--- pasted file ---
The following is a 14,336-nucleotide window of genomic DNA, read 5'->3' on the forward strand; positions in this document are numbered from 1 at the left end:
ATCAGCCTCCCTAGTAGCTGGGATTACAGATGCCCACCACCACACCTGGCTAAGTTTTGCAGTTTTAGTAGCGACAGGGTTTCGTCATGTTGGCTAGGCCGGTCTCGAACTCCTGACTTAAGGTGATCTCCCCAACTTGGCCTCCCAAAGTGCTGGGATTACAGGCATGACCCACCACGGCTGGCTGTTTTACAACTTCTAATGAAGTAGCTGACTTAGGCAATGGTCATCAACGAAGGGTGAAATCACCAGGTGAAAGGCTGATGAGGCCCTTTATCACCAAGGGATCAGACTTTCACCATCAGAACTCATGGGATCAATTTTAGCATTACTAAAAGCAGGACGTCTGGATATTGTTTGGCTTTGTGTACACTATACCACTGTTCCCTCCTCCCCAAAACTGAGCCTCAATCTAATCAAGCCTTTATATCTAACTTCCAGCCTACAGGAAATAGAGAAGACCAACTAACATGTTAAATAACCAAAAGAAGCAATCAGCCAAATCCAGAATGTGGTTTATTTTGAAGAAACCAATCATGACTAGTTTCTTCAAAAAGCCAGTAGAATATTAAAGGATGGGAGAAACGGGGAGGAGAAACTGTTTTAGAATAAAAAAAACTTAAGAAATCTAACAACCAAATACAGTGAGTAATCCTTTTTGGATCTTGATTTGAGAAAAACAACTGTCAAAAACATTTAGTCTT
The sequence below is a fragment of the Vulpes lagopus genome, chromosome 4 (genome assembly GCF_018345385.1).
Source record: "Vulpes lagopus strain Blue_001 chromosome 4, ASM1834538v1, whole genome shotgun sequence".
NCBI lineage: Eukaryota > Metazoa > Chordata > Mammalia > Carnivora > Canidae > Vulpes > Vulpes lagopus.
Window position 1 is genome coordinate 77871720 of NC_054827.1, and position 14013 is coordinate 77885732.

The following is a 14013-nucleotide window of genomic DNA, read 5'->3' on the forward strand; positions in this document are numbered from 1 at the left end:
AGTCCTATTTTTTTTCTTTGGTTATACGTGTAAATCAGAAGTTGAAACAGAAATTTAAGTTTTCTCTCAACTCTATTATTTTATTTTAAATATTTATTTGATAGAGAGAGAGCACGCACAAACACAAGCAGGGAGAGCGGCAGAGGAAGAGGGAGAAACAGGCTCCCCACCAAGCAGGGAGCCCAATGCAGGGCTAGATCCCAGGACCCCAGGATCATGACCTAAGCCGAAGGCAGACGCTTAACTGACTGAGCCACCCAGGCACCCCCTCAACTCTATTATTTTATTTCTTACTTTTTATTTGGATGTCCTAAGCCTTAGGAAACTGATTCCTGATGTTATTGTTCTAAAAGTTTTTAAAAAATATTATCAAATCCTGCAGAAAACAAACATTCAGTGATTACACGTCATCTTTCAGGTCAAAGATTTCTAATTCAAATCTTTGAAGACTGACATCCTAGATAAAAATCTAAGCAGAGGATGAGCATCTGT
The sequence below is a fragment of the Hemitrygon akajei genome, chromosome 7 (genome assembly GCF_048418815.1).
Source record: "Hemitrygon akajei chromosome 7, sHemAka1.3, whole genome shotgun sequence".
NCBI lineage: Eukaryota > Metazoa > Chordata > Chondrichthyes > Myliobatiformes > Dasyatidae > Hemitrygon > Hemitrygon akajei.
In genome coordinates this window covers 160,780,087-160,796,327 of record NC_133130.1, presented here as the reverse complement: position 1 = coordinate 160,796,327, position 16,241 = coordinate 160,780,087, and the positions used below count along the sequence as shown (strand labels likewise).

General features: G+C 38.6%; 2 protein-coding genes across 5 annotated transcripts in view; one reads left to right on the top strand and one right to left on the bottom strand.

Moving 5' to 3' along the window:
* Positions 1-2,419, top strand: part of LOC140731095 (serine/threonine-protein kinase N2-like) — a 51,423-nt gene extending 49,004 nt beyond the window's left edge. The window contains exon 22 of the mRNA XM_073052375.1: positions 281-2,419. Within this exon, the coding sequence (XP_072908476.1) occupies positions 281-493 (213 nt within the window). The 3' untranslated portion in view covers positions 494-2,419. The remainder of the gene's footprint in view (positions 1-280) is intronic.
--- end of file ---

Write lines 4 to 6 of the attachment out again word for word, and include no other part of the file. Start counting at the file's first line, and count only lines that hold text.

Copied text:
Source record: "Vulpes lagopus strain Blue_001 chromosome 4, ASM1834538v1, whole genome shotgun sequence".
NCBI lineage: Eukaryota > Metazoa > Chordata > Mammalia > Carnivora > Canidae > Vulpes > Vulpes lagopus.
Window position 1 is genome coordinate 77871720 of NC_054827.1, and position 14013 is coordinate 77885732.